In no time the place was alive with milling stock. Old cows, heifers, bulls, calves, steers rushed out of the crashing brush into the clearing. There is no moment exactly like it. What before had been a broad clearing of brownish reddish dust was trampled into a vast cloud of bellowing blur, a thousand cattle, and still coming. From the farthest height came the echoing call. Pizzozi glanced up at the top of the mountain.
And then a strange thing happened.
From what we gathered from the excited accounts of Pizzozi it was instantaneous; and yet by the same words it was of such a peculiar and beautiful effect as never to be forgotten. A bluish azure shot though with a myriad flecks of crimson, a peculiar vividness of opalescence; the whole world scintillating; the sky, the air, the mountain, a vast flame of color so wide and so intense that there seemed not a thing beside it. And instantaneous—it was over almost before it was started. No noise or warning, and no subsequent detonation: as silent as winking and much, indeed, like the queer blur of color induced by defective vision. All in the fraction of a second. Pizzozi had been gazing at the mountain. There was no mountain!
Neither were there cattle. Where before had been the shade of the towering peak was now the rays of the western sun. Where had been the blur of the milling herd and its deafening pandemonium was now a strange silence. The transparency of the air was unbroken into the distance. Far off lay a peaceful range in the sunset. There was no mountain! Neither were there cattle!
For a moment the man had enough to do with his plunging mustang. In the blur of the subsequent second Pizzozi remembers nothing but a convulsion of fighting horseflesh bucking, twisting, plunging, the gentle pinto suddenly maddened into a demon. It required all the skill of the cowman to retain his saddle.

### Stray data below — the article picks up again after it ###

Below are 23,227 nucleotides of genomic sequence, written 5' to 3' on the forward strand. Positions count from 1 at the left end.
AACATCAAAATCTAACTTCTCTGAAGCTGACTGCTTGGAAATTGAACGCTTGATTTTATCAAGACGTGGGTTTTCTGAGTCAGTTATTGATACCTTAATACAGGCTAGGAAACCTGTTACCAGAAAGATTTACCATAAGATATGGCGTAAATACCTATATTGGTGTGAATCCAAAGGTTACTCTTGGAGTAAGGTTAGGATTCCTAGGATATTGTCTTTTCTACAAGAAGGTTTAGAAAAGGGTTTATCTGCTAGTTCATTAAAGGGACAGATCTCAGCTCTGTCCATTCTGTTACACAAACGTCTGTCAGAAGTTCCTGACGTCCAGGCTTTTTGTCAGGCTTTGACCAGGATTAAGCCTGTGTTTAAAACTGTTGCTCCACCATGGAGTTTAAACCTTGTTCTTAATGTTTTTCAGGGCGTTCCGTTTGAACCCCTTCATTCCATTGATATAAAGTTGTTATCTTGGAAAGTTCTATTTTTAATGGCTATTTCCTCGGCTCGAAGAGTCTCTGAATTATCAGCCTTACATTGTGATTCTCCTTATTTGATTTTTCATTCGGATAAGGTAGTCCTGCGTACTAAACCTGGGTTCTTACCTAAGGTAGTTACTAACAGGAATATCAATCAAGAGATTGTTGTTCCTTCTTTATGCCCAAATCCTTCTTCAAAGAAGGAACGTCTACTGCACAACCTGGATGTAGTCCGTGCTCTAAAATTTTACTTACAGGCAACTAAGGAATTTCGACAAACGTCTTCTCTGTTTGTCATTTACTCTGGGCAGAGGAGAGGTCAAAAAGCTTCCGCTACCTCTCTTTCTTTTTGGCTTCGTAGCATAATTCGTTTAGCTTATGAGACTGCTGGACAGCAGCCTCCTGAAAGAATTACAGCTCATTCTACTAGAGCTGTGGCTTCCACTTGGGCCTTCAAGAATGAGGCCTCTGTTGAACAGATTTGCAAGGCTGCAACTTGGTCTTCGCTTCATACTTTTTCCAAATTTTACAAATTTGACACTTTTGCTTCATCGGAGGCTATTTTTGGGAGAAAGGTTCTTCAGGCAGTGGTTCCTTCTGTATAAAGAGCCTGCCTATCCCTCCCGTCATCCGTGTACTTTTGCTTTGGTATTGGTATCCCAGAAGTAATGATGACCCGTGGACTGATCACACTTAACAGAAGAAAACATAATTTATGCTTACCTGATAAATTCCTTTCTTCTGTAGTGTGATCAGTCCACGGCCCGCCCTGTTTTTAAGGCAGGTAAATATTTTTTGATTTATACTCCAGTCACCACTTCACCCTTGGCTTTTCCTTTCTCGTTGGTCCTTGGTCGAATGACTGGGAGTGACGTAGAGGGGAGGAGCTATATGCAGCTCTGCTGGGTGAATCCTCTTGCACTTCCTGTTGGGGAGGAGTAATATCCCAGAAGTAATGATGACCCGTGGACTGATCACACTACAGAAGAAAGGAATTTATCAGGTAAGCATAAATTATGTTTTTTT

He did not know that he was riding on the rim of Eternity. In his mind was the dim subconscious realization of a thing that had happened. In spite of all his efforts the horse fought backward. It was some moments before he conquered. Then he looked.
It was a slow, hesitant moment. One cannot account for what he will do in the open face of a miracle. What the Italian beheld was enough for terror. The sheer immensity of the thing was too much for thinking.
At the first sight his simplex mind went numb from sheer impotence; his terror to a degree frozen. The whole of Mt. Heckla had been shorn away; in the place of its darkened shadow the sinking sun was blinking in his face; the whole western sky all golden. There was no vestige of the flat salt-clearing at the base of the mountain. Of the two thousand cattle milling in the dust not a one remained. The man crossed himself in stupor. Mechanically he put the spurs to the pinto.
But the mustang would not. Another struggle with bucking, fighting, maddened horseflesh. The cow-man must needs bring in all the skill of his training; but by the time he had conquered his mind had settled within some scope of comprehension.
The pony had good reasons for his terror. This time though the man's mind reeled it did not go dumb at the clash of immensity. Not only had the whole mountain been torn away, but its roots as well. The whole thing was up-side down; the world torn to its entrails. In place of what had been the height was a gulf so deep that its depths were blackness.
He was standing on the brink. He was a cool man, was Pizzozi; but it was hard in the confusion of such a miracle to think clearly; much less to reason. The prancing mustang was snorting with terror. The man glanced down.
The very dizziness of the gulf, sheer, losing itself into shadows and chaos overpowered him, his mind now clear enough for perception reeled at the distance. The depth was nauseating. His whole body succumbed to a sudden qualm of weakness: the sickness that comes just before falling. He went limp in the saddle.